2. Prince Rupert of the Rhine (1619-1682) — Rupert’s father, Frederick V, the Winter King, was deposed as protestant King of Bohemia (1619-1620). As a child, Rupert and his family wandered through Europe in exile. Prince Rupert possessed natural military ability and as a teenager fought with the Dutch army in the Thirty Years’ War. He was the nephew of Charles I  and first cousin to Charles II, Kings of England. While still a young man, Rupert became Cavalry Commander (“Cavalier”) and the most audacious Royalist general in the English Civil War, fighting against the Parliamentary Puritan forces (“Roundheads”) to restore his uncle, Charles I, to the English throne. When his efforts failed, Rupert, like Sextus Pompey, resorted to piracy to sustain the Royalist cause. Despite Rupert’s perilous career — in which he lost his devoted, younger brother, Prince Maurice, and was himself wounded several times, requiring two dangerous trepanations for serious head wounds — he survived and lived through the Restoration to be appointed Constable of Windsor Castle. Prince Rupert was also an inventor of military ordnance, artillery and sea salvage gear. He served the Restoration Court as an administrator, commander of the army and admiral of the Royal Navy, while continuing to pursue various enterprises, founding the Royal Society with his cousin, King Charles II, and conducting scientific experiments. Rupert was also an artist, developing the mezzotint art of engraving. He helped plan explorations, draft maps, and settle Canada with his enterprising commercial venture, the Hudson Bay Company. In his later years, Rupert continued to serve in administrative posts, and died a natural death, being buried in Westminster Abbey with honors.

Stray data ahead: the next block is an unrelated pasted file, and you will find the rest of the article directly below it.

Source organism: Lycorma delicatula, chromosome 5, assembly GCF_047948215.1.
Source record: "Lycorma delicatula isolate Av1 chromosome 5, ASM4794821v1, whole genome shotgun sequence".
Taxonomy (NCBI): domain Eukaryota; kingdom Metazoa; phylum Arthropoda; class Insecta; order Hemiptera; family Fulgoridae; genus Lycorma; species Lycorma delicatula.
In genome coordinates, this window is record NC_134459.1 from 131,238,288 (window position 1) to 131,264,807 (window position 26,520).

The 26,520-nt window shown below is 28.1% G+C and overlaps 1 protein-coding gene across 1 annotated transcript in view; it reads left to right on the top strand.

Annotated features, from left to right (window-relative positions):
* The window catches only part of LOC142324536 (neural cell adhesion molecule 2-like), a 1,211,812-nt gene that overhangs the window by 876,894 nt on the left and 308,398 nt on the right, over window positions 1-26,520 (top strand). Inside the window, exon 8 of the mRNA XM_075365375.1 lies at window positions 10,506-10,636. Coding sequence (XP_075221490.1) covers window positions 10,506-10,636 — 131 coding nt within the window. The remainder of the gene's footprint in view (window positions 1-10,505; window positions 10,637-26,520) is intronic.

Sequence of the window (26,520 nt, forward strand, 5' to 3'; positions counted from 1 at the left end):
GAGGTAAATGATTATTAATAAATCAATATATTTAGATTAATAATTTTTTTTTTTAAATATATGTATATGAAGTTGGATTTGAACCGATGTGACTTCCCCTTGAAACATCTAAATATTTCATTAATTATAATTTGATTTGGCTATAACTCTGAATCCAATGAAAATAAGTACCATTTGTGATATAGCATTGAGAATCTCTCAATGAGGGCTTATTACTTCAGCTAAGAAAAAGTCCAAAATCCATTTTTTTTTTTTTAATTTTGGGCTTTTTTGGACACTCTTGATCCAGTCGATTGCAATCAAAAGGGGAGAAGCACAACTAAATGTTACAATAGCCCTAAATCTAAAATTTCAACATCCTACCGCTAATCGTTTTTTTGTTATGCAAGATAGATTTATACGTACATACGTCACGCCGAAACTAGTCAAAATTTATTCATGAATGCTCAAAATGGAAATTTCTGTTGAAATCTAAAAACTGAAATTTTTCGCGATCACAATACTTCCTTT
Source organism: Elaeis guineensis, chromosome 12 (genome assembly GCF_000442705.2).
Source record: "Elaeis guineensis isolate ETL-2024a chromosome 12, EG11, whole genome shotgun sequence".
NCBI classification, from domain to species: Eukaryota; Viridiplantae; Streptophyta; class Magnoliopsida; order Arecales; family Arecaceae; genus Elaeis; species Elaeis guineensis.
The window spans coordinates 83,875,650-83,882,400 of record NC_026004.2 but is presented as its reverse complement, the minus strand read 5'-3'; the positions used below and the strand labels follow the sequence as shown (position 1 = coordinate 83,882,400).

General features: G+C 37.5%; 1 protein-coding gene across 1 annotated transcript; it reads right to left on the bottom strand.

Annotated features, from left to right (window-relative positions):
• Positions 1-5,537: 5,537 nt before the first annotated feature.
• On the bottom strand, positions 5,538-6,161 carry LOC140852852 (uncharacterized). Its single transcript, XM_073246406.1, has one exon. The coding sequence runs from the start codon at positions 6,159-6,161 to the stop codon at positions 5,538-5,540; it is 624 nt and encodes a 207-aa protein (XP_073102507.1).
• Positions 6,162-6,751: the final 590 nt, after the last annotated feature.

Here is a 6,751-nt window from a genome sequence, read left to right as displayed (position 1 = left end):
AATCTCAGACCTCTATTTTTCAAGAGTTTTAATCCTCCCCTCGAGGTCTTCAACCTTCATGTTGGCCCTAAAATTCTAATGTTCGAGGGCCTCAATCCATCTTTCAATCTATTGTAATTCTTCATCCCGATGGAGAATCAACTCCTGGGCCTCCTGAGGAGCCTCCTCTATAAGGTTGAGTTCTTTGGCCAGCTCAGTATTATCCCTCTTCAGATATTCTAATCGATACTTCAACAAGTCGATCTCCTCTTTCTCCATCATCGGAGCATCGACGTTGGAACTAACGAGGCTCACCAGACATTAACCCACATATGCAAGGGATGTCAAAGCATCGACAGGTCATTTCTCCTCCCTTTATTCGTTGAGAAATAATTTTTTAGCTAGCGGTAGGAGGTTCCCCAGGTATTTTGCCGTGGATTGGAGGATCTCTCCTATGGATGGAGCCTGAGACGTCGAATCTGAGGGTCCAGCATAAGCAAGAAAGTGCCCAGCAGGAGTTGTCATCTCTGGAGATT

Sir Richard Francis Burton (1821-1890)

1. Sir Richard Francis Burton (1821-1890) — Here is a man who, like Giacomo Casanova, was not involved in any defensive or offensive wars, but was largely an inquisitive and peaceful man of letters — and action. Burton was an explorer, linguist, ethnologist, and author. He was fluent in 29 languages, including Sanskrit, Hindustani, Arabic, and Persian; and disguised as an Arab, he traveled and visited the forbidden cities of Mecca and Medina in 1853. He translated the book, One Thousand and One Nights (The Arabian Nights; 1885-1888) from Arabic to English and the Kama Sutra from Sanskrit to English. He also wrote scholarly, authoritative books on falconry and fencing, which are still the gold standard text in those areas. With John H. Speke, Burton explored the source of the Nile, through the jungles of central Africa and Lake Tanganyika. He served as a captain in the army of the East India Company. His wife was devoted to him and through her efforts, he was appointed British consul, serving in Santos, Brazil, and Damascus, Syria, as well as Trieste, where he continued his explorations of the areas under his jurisdiction. Burton was a Fellow of the Royal Geographical Society and was awarded knighthood in 1886 by Queen Victoria. 

That was my list; who’s in yours?

Written by Dr. Miguel Faria